Most wizards have to work at it to steal power from a living thing. There are rituals, exercises of will, voodoo dolls, blood sacrifices. Lots of blood sacrifices. I barely have to try.
4.5/5 paper planes
What’s This Book About?
Genre: YA Fantasy (magical boarding school)
Publication: 29 Sep 2020
Pages: 336 (hardcover)
Synopsis: Enter a school of magic unlike any you have ever encountered.
No teachers, no holidays, friendships are purely strategic, and the odds of survival are never equal. You graduate or you die.
El Higgins may be without allies, but she possesses a dark power strong enough to level mountains and wipe out untold millions – never mind easily destroy the countless monsters that prowl the school.
Except…she might accidentally kill all the other students, too. So El is trying her hardest not to use it… that is, unless she has no other choice.
Content warnings: violence and death; blood and injury; sexual references; swearing; racial and class-based discrimination (challenged)
What I Thought:
This was so good! I was in a (relative) slump before this, and it absolutely pulled me out with all the force of a yanker spell.
It didn’t take long for me to get hooked into this book: the alternately dark and light humour, the protagonist’s strong and complex character voice all framed by amazing worldbuilding of a very savage international boarding school in an even more dangerous world. I liked that Novik had clearly thought out why parents would willingly send their kids to such a high-risk school – you can tell Novik’s one for detail! Magic always comes with a price, and I absolutely adored the magic system in this book.
This legit ran through my mind so many times while reading
I really liked that while El is incredibly powerful, she is not over-powered like some other YA ‘Chosen Ones’.
No shade…but shade.
El actually had so many restrictions on her powers that made it that much more believable, and shows the value of teamwork!
Exposition was done really well, built up in layers based on the information’s relevance to El’s current scene/situation. Novik strikes a good balance between introspection and more action-packed scenes, both of which I found tense for different reasons. Choices can be just as life-changing as getting eaten by a maw-mouth maleficaria (monster, basically)! That being said, sometimes sentences ran on and felt overlong, and I ended up having to reread them several times before either understanding or giving up and moving on. This was only a minor issue, though!
I just loved the characters too, especially El and Orion. They’re so different yet kindred: lonely ‘Chosen Ones’ trapped by boxes that the people around them keep shunting over their heads. A great interrogation of the ‘Chosen One’ trope, questioning who chooses and what might happen if the chosen rejects that choice. El constantly grapples with her pride, thrown up as prickly armour around her softer centre that yearns to be loved and accepted for who she is. She reminded me of ‘The Raven Cycle”s Ronan and Adam blended together, and I love those boys to bits! El’s constant conflict between survival past graduation and keeping her dignity and integrity of self made for excellent internal drama.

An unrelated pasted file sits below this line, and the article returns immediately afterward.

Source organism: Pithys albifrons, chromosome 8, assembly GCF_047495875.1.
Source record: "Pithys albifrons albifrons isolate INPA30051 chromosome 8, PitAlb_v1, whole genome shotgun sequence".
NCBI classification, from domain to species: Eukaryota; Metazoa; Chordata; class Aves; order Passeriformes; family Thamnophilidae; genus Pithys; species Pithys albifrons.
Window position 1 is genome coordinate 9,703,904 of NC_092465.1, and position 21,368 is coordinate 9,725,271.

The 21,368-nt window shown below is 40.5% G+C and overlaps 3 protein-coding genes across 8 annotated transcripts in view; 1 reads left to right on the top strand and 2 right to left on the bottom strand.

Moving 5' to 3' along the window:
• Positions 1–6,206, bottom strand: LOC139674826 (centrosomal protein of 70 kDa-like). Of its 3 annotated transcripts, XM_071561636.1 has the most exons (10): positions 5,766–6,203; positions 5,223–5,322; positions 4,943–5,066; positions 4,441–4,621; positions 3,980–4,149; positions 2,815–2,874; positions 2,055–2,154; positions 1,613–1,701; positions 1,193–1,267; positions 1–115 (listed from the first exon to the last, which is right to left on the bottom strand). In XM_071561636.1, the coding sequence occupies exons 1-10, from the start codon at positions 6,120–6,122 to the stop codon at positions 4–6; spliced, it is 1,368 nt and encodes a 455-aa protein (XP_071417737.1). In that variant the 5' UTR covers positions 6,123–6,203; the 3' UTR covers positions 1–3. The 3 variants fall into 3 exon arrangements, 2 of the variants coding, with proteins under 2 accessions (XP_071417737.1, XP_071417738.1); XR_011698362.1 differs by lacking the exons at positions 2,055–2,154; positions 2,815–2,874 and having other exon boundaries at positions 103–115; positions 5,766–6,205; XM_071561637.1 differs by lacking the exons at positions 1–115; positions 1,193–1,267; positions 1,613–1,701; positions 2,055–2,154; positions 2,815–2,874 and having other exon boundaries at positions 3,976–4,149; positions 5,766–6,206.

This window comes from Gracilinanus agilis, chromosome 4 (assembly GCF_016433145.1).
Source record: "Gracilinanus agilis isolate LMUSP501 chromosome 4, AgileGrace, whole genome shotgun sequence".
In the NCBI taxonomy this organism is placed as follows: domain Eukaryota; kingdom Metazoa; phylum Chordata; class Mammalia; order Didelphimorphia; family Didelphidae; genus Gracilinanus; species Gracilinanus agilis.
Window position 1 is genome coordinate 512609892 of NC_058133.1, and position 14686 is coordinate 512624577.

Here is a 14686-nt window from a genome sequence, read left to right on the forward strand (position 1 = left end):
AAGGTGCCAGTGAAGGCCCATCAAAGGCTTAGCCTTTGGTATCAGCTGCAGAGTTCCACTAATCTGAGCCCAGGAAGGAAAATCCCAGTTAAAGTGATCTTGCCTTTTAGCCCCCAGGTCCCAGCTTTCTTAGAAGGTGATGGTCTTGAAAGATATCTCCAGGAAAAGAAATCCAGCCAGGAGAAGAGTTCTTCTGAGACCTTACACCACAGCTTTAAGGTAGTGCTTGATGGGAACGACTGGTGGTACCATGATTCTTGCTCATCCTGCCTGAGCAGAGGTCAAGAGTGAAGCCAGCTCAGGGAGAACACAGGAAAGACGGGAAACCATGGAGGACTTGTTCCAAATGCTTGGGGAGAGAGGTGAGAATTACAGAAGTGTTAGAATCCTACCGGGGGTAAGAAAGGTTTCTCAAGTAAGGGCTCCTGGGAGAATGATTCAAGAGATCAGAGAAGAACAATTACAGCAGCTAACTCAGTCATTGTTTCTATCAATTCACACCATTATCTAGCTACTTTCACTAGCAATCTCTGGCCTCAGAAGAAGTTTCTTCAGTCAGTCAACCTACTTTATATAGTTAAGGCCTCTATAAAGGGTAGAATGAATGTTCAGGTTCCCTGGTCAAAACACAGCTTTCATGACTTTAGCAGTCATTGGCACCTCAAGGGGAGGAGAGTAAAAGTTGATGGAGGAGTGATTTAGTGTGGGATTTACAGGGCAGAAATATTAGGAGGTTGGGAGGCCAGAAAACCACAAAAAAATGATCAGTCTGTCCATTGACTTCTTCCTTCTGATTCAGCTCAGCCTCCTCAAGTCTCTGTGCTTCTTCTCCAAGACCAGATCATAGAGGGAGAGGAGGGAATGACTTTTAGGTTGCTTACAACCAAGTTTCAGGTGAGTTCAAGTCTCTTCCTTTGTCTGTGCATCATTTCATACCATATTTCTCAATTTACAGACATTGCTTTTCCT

The relationships between characters are written very well, from the tentative friendships blooming (a Golden Trio for a new age), quasi-enemies to lovers (GODDD I SHIP IT) and El’s loving bond with her mum. I adored that El had a good relationship with her mum (I have been starved of this in YA) and that El’s father’s family had wanted to love her, when I’d expected the opposite.
The cast is ethnically and financially diverse, and I was glad that this wasn’t token diversity either. There is a clear awareness of the class-based inequality in the ground upon which the Scholomance is built and the exploitative nature of the entire wizard-training system is highlighted. Power structures are perpetuated by the privileged and paid for in the blood of those less fortunate.
When the enclaves first built the Scholomance, the induction spell didn’t pull in kids from outside the enclaves. The enclavers made it sound like a grand act of generosity when they changed it to bring us all in, but of course it was never that. We’re cannon fodder, and human shields, and useful new blood, and minions, and janitors and maids, and thanks to all the work the losers in here do trying to get into an alliance and an enclave after, the enclave kids get extra sleep and extra food and extra help… And we all get the illusion of a chance. But the only chance they’re really giving us is the chance to be useful to them.
Of course, the characters aren’t simply split into enclavers (entitled ‘bad guys’) and non-enclavers (deserving ‘good guys’) – there’s way more nuance than that.
Highly recommend for fans of the following:
– subversion of common fantasy tropes
– magical boarding schools
– fake dating
– found family
– social commentary
– rivals/enemies to lovers who alternately snipe at each other and save each other’s lives
– and last, but not least, the Oblivious Idiots™ trope
I’m sure ‘A Deadly Education’ will be the first of many more Novik books. I NEED the sequel to this, especially after that ending!
Thank you to NetGalley and Del Rey UK for a copy for an honest review.
Edit/Additional note: One of my friends recently asked me if I’d found anything about ‘A Deadly Education’ to be racially insensitive, and I honestly answered her that the only thing I could recall feeling iffy about was a sentence regarding dreadlocks. At the time I wasn’t sure if I was in one of those ‘getting offended when those directly involved might not be offended’ situations, so I just noted it in my reading journal and didn’t mention it in this review. I realise now that I should have probably gone with my gut about that!